This pandemic has been traumatizing on a global scale. Many people are experiencing depression and anxiety, both symptoms of PTSD and C-PTSD, and they don’t have the tools to deal with it. If you are experiencing these things since the Coronavirus hit, you may be telling yourself that it has affected everyone in one way or another, or “other people have it worse.” Please don’t discount or dismiss your experience. You are not weak. You are traumatized by a widespread plague-like pandemic, and it’s scary. Not to mention how our society as a whole has responded with more violence and the world (especially the USA) is more divided than decades, if not over a century. The effects of trauma are cumulative. The effects of trauma are real.
PTSD in the DSM-V
Although C-PTSD has not yet made it into the DSM-V, I’ve no doubt it will be in there before too long. This last edition already shows an evolving understanding of the role abuse plays in mental health. They’re starting to see that abuse can cause psychiatric injury, mental illness, and personality disorders. Keep in mind that the APA (American Psychiatric Association) is very, very slow to change. PTSD wasn’t included until 1980, 60+ years after WWI’s “shell shock” and nearly 40 years after WWII. It wasn’t until 1988 that Harvard researcher coined the term Complex PTSD, so in comparison, it hasn’t been that long.
Today, mental health has become a cultural conversation. The stigma around mental illness is lessening, and I’m truly amazed at how far we’ve come in the past decade alone.
Here is a link to the original post. It’s my most-visited post of all time with over 200,000 views, and people still contact me to share their stories. I’ve pasted an excerpt below. Seeing it now shows me how far I’ve come over the past 10 years in both healing and in understanding psychiatric injury, sexual assault, and trauma response.
Thank you for reading. May you all find peace.
Post-Traumatic Stress Disorder, PTSD, is mostly associated with soldiers returning from war. After the horrors witnessed in such an unnatural setting, many wo/men have a difficult time returning to “normal” life, often suffering from flashbacks, panic attacks, and severe anxiety.
Contrary to popular misconceptions, Post-Traumatic Stress Disorder (PTSD) and Acute Stress Disorder (or Reaction) are not typical responses to prolonged abuse. They are the outcomes of sudden exposure to severe or extreme stressors (stressful events). Yet, some victims whose life or body have been directly and unequivocally threatened by an abuser react by developing these syndromes. PTSD is, therefore, typically associated with the aftermath of physical and sexual abuse in both children and adults. (Source)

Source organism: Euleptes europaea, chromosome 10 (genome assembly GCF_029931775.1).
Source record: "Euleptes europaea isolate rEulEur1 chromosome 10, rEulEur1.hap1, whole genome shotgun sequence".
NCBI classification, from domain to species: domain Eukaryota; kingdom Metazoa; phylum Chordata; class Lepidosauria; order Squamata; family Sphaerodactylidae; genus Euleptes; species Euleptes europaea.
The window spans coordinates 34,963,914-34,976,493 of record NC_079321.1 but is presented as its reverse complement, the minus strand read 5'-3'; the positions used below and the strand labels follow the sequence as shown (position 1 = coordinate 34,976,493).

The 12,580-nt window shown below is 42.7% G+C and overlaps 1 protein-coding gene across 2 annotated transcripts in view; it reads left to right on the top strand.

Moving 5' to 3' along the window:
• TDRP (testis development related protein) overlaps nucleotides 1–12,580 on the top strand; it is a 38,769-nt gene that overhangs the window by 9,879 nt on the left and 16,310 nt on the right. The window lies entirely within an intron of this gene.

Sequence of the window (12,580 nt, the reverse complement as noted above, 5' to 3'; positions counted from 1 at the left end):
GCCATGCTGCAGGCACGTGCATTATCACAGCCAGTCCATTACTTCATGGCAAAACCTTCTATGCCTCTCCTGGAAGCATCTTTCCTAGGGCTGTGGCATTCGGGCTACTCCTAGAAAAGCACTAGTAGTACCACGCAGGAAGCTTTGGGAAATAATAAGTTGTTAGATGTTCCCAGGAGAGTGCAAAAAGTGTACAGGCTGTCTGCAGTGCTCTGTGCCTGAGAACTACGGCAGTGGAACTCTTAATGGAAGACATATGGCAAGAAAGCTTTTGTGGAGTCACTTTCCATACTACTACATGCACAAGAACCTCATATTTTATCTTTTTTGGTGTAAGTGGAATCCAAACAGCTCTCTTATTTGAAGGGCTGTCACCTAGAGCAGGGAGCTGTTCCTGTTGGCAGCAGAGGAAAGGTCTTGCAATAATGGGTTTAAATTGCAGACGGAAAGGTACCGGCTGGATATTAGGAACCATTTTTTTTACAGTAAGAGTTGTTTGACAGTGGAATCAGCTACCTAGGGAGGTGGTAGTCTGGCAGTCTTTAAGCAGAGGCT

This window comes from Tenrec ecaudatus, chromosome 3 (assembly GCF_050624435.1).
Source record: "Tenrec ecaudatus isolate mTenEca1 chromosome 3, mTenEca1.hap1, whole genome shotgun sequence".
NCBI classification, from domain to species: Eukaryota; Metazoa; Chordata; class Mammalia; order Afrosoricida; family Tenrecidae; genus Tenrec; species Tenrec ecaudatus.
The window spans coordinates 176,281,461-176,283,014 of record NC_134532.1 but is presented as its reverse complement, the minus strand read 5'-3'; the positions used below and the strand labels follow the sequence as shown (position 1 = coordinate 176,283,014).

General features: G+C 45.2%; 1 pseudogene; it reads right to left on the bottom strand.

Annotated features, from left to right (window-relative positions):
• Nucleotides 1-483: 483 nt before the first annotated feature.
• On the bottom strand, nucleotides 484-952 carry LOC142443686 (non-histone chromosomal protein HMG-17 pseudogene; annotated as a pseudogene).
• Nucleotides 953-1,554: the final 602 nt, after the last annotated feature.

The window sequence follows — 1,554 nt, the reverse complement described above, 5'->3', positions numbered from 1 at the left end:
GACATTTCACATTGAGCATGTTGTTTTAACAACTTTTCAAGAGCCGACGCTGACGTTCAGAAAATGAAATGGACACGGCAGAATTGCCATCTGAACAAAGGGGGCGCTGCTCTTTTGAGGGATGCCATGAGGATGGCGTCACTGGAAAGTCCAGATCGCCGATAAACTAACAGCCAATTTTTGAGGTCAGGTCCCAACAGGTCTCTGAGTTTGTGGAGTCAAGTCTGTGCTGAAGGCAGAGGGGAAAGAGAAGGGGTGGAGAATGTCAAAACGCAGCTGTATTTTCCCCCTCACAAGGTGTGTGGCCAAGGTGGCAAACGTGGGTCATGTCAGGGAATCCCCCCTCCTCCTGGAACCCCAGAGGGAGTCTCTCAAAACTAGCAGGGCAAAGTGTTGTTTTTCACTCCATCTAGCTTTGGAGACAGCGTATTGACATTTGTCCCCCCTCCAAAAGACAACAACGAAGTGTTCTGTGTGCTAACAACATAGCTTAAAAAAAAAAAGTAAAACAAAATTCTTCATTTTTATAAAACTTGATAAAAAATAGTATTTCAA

Any traumatic event can trigger it. Rape, assault, acts of physical or verbal violence, even repeated emotional abuse or the sudden split of a significant relationship, especially if abuse was involved.
Repeated abuse has long lasting pernicious and traumatic effects such as panic attacks, hypervigilance, sleep disturbances, flashbacks (intrusive memories), suicidal ideation, and psychosomatic symptoms. The victims experience shame, depression, anxiety, embarrassment, guilt, humiliation, abandonment, and an enhanced sense of vulnerability. (Source)
Emotional abuse, like gaslighting as well as so many other insidious forms, is hard to recognize and even harder to prove. Often, the only indication that your partner is causing emotional damage is to trust yourself and how you feel.
- Are you asking yourself if you’re crazy?
- Are you questioning reality?
- Do you feel blamed for everything in the relationship?
- Do you feel unsafe to talk with your partner about anything?
Remember…is s/he charming? That is a huge red flag and a sign of an emotional predator. Certainly not all charming people are predators or abusive, but it is something of which to take note, especially if they are particularly charming. Please, please look closer, or perhaps, take a step back and look at the bigger picture. Find out about their past relationships. How many? How did they end? Do they take responsibility for their actions? Their words? Are they relatively consistent in their words/actions?
#1 indication: They don’t take responsibility for their actions.
The first step is recognizing abuse as abuse….
Research PTSD and Emotional Abuse. If you are exhibiting any of the signs, you might be trapped in a betrayal or trauma bond with the abuser. This makes it even harder to get away and heal.
Let us all learn how to protect ourselves from such people, for in this society, there is no other recourse. No way to prove it. No way to make them accountable for the damage they cause. Our only hope of defense against this type of abuse is to recognize the danger early, reinforce our armor, and get away before a trauma bond can be created.
Any ellipses (…) indicates a gap in the text. You can read the entire thing on O. M. Grey’s Caught in the Cogs; however, if you want to comment for support or to share your story, please do so below, as it sometimes takes me weeks or even months to see the notification from that old O. M. Grey blog.